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Privatization & Government Reform Newsletter

Privatized Parking a Win-Win in Indianapolis

Efficiency, operational improvements enhancing revenue to the city

Leonard Gilroy
March 31, 2014

Critics of the privatization of municipal parking assets often point to Chicago’s pioneering—albeit unpopular—implementation of it’s 75-year, $1.1 billion parking meter system lease as a warning that such deals will result in cities giving up parking-related revenues over the duration of the deal, effectively trading a long-term revenue stream for upfront cash. However, Indianapolis’s experience with parking privatization tells a far different story, one that illustrates that these are not cookie-cutter transactions, but rather customizable contracts that can—and should—be tailored to each community’s context and policy goals.

Earlier this month, Indianapolis Mayor Greg Ballard’s administration released revenue figures showing that its 2011 privatization of city parking meters has significantly increased net revenues to the city after the third full year of implementation. This is because the deal was structured that way from the beginning as a way to generate a dedicated revenue stream for city infrastructure improvements.

As opposed to Chicago’s lump-sum upfront payment, Indianapolis’s 50-year concession (lease) of nearly 3,700 city parking meters saw the concessionaire—ParkIndy, a consortium composed of Xerox and local partners Denison Global Parking and Evens Time—pay the city $20 million up front and an estimated $300-600 million share of ongoing revenues over the 50-year lease term. Further, the deal involves a two-tiered revenue share where the city receives a 30% share of revenues up to a certain dollar threshold, and then a 60% shared of revenues beyond that. In other words, the more revenue the system generates, the greater the share that the city receives.

In practice, the deal appears to be a win-win for both the concessionaire and the city. As shown in the table below, in 2010—the last year of direct city operation of the meters—the city saw net parking meter revenues of just over $339,000, representing just under 16% of the total meter revenue of $2.15 million. In 2013, after the third full year under concession management, the city received just shy of $3.1 million in net revenues, almost half of the total meter revenue of $6.1 million. This represents an over 804% increase in net revenues to the city since privatization began in 2011. [The full benefits are even greater, since the city shed responsibility for making capital investments into the parking meter system over the 50-year life of the deal; the concessionaire is required to update the meter technology every decade on its own dime.]

Indianapolis Parking Meter Revenues, 2010-2013

Year 2010 (before privatization) 2011 2012 2013
Total Meter Revenue $2,149,949 $2,882,847 $5,325,041 $6,079,420
Net Revenue to City $339,165 $1,519,295 $2,530,391 $3,066,546
Meter Enforcement $1,276,213 $1,684,189 $2,130,663 $2,019,409
Revenues per Metered Space $519 n/a n/a $2,817
Sources: City of Indianapolis, ParkIndy.


What’s even more interesting is what is driving the increased system revenues. I asked ParkIndy representatives how much of the increase in total parking meter revenues could be attributed to changes to rates and modified hours of operation and was surprised to find out that these were relatively minor factors in comparison to major operational efficiencies and management innovations.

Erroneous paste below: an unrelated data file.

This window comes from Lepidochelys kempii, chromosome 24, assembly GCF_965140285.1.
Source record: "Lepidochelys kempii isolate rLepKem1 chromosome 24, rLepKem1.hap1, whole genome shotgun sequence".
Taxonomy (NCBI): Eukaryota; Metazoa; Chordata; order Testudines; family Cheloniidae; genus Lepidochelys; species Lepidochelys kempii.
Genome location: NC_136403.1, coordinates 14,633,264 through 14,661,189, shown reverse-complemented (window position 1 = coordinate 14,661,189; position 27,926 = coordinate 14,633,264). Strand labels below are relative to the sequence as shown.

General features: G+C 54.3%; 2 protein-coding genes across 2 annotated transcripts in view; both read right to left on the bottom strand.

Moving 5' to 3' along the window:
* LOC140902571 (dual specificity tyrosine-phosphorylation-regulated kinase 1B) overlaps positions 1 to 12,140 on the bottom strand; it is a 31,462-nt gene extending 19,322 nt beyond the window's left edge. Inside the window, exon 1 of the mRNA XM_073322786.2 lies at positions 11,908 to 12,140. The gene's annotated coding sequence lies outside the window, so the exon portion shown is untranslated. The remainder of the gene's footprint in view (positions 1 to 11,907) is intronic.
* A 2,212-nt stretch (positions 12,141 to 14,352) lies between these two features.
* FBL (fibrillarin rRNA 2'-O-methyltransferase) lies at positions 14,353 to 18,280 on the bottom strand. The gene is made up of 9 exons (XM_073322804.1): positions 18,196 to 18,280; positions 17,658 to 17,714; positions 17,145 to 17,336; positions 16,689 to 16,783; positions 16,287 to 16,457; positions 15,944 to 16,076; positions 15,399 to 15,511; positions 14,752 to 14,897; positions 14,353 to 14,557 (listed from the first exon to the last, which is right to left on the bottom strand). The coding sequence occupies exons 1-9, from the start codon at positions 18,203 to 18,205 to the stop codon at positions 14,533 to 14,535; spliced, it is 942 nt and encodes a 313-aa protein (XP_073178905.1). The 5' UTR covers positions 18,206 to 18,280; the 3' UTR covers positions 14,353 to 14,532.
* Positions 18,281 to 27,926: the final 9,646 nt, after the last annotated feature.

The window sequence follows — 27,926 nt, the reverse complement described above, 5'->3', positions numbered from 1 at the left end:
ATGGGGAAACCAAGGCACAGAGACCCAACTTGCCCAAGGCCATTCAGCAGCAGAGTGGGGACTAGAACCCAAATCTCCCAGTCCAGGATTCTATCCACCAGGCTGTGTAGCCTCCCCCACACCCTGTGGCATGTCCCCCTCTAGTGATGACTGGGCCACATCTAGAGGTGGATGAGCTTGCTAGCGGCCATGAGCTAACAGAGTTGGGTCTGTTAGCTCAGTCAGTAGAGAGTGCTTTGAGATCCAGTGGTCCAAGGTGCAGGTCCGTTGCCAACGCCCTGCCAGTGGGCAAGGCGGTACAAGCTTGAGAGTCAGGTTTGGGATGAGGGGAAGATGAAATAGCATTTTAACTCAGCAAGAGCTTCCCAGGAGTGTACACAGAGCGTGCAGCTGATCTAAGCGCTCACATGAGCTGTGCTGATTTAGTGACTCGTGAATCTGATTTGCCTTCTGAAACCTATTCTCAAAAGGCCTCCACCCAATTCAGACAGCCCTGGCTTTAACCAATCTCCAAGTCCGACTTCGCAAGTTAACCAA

As shown above, the annual revenues per metered space have increased from $519 in 2010 (before privatization) to $2,817 in 2013. Breaking down the difference ($2,298):

Altogether, the data thus far from Indianapolis suggest two broad takeaways. First, the commonly heard objection to parking privatizations—that they require governments to give up control of long-term revenue streams for short-term financial gain—is a myth. While it’s true that both Chicago and Ohio State University have structured parking privatization agreements to generate upfront payments, these were policy decisions. Indianapolis proves that an alternative structure based on revenue sharing is equally viable, and may, in fact, be preferable in many situations.

Second, Indianapolis’ experience suggests that while rate increases and expanded hours of operation will certainly have an impact on revenue enhancement, efficiency and operational improvements to parking systems can potentially have a much bigger impact to the bottom line. Policymakers considering similar transactions in the future should understand that future revenues are not all about rates and hours, and in fact they may have more flexibility than previously thought to pursue politically acceptable rate escalation limits and other operating controls without making a huge dent in the bottom line.

In announcing the third-year revenue numbers, Mayor Ballard noted that “[f]or the third consecutive year, Indy residents are seeing the benefits of ParkIndy. […] In addition to providing drivers more and easier ways to pay and park, ParkIndy provides revenue for the City to fund needed construction and development projects.” An additional benefit not cited by Ballard is that Indianapolis has also delivered a win-win partnership that can serve as a model for other cities with regard to how to structure parking transactions that improve functionality and customer service, improve revenues and ensure a long-term alignment of interests between the public and private sectors.

Leonard Gilroy is director of government reform at Reason Foundation and is the editor of the Privatization & Government Reform Newsletter, available here. This article was featured in the March 2014 edition of the newsletter.


Leonard Gilroy is Director of Government Reform


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